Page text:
When and how did you get into the music industry?
There was a competition in Maclear in the Eastern Cape hosted by the Elundini Municipality. I entered in 2011 with my sister Amanda and she ended up winning that year. The following year, I entered again and won.
From there I recorded my album, Buyelekhaya. Sipho Nyathela got hold of it and took it with him to Jo’burg where he made some of the people from Ghetto Ruff Records give it a listen.
They showed a great interest in me and were very keen to work with me. I came up to Jo’burg and the first song we did was Nomakanjani. That, in short, is how my professional career started.
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SA is in love with Nomvula. Tell me a bit about the song?
The song is about umntu olubambo lwakho (“a lover you aspire to have” or “your dream lover”). Nomvula is the girl I dream about it, the girl I imagine spending the rest of my life with. The reason her name is Nomvula is because in Xhosa culture, especially back in the day, if someone was born on a rainy day or night, they would have been named Nomvula or Zanomvula, which means “one that came with the rain”.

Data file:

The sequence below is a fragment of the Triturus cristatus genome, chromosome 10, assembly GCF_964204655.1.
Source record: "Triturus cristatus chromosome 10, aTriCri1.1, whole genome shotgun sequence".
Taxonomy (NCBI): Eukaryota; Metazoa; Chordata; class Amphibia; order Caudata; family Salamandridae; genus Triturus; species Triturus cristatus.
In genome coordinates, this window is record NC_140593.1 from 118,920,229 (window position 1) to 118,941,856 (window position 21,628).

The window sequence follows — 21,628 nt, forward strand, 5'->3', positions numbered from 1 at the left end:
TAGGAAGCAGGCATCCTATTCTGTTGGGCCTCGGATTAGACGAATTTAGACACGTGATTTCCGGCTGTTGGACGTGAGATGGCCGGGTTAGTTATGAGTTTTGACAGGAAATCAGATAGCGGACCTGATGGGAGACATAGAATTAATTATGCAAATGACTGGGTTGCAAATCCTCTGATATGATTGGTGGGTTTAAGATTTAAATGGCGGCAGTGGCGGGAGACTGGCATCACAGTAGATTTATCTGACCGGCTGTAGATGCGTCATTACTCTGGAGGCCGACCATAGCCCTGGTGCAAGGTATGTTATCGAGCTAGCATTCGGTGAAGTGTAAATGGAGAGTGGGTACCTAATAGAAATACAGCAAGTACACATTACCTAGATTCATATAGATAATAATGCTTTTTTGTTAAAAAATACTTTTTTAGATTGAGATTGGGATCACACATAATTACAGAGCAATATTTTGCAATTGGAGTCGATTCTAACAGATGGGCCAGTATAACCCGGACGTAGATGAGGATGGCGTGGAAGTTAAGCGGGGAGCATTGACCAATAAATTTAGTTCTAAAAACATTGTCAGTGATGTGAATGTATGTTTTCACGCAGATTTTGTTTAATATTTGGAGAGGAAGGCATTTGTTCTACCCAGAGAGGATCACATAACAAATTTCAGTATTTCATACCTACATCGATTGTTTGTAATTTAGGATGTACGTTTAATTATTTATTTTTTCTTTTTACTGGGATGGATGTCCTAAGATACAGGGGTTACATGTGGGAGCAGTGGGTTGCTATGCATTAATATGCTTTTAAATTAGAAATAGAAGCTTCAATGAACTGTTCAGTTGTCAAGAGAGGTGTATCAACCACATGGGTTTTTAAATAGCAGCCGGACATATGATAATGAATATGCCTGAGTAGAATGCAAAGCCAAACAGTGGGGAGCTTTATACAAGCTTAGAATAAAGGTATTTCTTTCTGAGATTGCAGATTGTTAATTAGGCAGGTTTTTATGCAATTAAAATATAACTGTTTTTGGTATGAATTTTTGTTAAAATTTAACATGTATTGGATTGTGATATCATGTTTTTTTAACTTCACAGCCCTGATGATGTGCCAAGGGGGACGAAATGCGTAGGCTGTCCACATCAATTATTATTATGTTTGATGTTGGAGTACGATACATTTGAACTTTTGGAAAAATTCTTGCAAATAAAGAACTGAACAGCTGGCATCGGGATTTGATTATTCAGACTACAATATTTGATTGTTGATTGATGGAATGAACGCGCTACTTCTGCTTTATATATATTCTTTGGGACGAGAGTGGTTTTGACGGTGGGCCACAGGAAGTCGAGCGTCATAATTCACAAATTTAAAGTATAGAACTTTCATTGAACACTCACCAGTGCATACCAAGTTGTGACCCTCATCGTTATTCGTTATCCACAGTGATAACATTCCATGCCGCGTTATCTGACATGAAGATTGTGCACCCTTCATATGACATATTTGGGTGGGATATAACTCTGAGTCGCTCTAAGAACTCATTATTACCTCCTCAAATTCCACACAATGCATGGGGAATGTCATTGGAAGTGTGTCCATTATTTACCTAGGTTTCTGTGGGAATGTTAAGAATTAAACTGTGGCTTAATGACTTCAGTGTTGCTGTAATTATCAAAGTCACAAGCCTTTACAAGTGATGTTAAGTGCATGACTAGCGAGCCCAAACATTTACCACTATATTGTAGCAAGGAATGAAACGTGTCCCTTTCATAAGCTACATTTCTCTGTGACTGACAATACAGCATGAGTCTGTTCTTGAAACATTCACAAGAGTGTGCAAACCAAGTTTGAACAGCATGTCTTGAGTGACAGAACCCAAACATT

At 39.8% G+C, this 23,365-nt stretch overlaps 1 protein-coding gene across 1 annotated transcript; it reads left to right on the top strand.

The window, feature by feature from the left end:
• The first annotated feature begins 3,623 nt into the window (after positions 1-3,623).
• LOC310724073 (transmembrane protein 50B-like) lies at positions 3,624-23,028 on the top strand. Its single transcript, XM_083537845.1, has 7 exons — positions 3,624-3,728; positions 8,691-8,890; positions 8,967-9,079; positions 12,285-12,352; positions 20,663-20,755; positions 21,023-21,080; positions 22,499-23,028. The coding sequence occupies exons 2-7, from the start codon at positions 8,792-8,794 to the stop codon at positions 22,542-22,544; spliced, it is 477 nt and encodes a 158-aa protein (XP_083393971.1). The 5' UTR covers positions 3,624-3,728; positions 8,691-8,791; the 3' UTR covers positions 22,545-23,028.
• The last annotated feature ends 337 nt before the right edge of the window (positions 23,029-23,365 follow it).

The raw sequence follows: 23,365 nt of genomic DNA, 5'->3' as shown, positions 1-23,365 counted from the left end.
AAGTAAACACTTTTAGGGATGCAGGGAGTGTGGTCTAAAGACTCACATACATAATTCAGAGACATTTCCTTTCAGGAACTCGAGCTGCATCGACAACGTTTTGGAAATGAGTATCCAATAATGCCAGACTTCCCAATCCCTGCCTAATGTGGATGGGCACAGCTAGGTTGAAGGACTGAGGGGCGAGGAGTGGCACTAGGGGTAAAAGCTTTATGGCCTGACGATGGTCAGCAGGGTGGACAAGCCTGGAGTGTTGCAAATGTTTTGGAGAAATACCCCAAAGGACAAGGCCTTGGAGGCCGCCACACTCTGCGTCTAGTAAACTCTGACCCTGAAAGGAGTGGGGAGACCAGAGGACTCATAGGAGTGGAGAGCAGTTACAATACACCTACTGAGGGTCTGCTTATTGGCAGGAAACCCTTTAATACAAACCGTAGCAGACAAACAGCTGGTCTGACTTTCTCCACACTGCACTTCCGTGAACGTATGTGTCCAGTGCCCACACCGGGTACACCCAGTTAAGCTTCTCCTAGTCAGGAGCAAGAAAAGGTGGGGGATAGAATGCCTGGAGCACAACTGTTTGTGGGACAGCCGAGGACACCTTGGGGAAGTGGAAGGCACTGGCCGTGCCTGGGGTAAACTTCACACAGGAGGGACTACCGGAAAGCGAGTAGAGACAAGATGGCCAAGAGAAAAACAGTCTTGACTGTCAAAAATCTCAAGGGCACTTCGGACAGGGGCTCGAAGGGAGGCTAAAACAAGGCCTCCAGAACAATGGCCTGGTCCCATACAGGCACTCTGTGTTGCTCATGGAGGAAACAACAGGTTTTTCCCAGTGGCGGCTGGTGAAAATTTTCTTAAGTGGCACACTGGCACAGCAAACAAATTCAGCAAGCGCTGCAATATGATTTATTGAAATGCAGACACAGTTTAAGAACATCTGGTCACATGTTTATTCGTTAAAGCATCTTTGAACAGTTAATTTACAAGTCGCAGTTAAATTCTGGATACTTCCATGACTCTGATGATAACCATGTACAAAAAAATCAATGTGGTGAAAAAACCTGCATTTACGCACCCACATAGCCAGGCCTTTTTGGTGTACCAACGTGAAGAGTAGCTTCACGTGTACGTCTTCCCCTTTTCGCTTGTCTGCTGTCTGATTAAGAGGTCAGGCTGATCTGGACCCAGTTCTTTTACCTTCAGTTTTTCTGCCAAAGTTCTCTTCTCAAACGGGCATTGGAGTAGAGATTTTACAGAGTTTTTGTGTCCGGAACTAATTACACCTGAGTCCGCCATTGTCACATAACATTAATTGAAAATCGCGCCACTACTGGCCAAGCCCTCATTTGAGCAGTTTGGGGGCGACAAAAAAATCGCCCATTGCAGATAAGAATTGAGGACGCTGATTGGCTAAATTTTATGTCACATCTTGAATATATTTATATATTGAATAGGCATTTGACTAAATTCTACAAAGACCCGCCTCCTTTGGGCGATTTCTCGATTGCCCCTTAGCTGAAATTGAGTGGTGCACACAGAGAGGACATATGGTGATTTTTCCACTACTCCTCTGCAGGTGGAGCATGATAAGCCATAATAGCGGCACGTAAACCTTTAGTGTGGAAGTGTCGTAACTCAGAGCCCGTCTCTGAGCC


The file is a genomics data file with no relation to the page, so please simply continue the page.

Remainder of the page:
Rain symbolised intsikelelo [“blessings”] and if someone was born while it was raining, it meant that oCamagu [“ancestors”] were in agreement and that the child was going to be a blessing. That’s who “Nomvula” is to me.
Did you ever think that your music would become so popular among SA audiences?
I could never have predicted the amazing reception I’ve received. Even though I work to produce as high a quality as possible, I’m still very surprised at the overwhelmingly positive response I’ve received.
How has your life changed now that you’re a recognised figure?
Before, I was just a guy with a guitar who loved singing, and now people recognise my music and they recognise my face. I’ve found that I’m much more conscious of everything I do because I know that people are always watching.
Who are some of the artists that you would like to work with in the future? I would’ve loved to work with the late Victor Ntoni and I’d still like to work the likes of Bra Hugh Masekela, Caiphus Semenya and Ringo Madlingozi.
What are your plans for the future?
To continue making good music! I believe that that’s my purpose on earth, to make music that lifts people’s spirits.
A lot of people think the only type of music that’s capable of healing souls is gospel music and that’s not true. There is music that touches lives that’s not necessarily gospel – that’s the music I will continue to make.